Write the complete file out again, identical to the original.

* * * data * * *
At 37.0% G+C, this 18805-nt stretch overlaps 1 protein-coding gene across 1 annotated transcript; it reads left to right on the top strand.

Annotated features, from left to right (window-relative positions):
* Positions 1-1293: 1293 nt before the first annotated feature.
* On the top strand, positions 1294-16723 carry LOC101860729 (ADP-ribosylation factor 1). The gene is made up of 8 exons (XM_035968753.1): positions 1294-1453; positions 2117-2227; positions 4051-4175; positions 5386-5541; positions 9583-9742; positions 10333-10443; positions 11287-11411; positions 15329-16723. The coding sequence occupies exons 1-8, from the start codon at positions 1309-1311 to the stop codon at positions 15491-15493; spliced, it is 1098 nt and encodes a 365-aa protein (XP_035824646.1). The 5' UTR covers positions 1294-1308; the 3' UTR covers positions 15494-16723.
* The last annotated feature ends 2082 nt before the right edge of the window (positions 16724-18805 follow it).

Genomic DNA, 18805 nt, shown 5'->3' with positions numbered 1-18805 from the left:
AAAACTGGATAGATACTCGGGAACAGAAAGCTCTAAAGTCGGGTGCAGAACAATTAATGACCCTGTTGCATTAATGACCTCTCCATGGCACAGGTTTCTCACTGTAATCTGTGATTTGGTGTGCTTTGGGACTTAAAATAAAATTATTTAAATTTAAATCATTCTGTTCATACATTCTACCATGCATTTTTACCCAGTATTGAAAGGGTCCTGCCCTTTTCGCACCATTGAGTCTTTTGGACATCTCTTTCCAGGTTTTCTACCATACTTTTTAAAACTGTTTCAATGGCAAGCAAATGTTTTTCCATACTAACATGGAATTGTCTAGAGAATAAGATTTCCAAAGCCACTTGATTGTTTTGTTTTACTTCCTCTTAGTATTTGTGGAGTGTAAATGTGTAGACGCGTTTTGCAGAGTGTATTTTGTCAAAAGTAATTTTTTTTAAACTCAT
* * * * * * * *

At 37.0% G+C, this 18805-nt stretch overlaps 1 protein-coding gene across 1 annotated transcript; it reads left to right on the top strand.

Annotated features, from left to right (window-relative positions):
* Positions 1-1293: 1293 nt before the first annotated feature.
* On the top strand, positions 1294-16723 carry LOC101860729 (ADP-ribosylation factor 1). The gene is made up of 8 exons (XM_035968753.1): positions 1294-1453; positions 2117-2227; positions 4051-4175; positions 5386-5541; positions 9583-9742; positions 10333-10443; positions 11287-11411; positions 15329-16723. The coding sequence occupies exons 1-8, from the start codon at positions 1309-1311 to the stop codon at positions 15491-15493; spliced, it is 1098 nt and encodes a 365-aa protein (XP_035824646.1). The 5' UTR covers positions 1294-1308; the 3' UTR covers positions 15494-16723.
* The last annotated feature ends 2082 nt before the right edge of the window (positions 16724-18805 follow it).

Genomic DNA, 18805 nt, shown 5'->3' with positions numbered 1-18805 from the left:
AAAACTGGATAGATACTCGGGAACAGAAAGCTCTAAAGTCGGGTGCAGAACAATTAATGACCCTGTTGCATTAATGACCTCTCCATGGCACAGGTTTCTCACTGTAATCTGTGATTTGGTGTGCTTTGGGACTTAAAATAAAATTATTTAAATTTAAATCATTCTGTTCATACATTCTACCATGCATTTTTACCCAGTATTGAAAGGGTCCTGCCCTTTTCGCACCATTGAGTCTTTTGGACATCTCTTTCCAGGTTTTCTACCATACTTTTTAAAACTGTTTCAATGGCAAGCAAATGTTTTTCCATACTAACATGGAATTGTCTAGAGAATAAGATTTCCAAAGCCACTTGATTGTTTTGTTTTACTTCCTCTTAGTATTTGTGGAGTGTAAATGTGTAGACGCGTTTTGCAGAGTGTATTTTGTCAAAAGTAATTTTTTTTAAACTCAT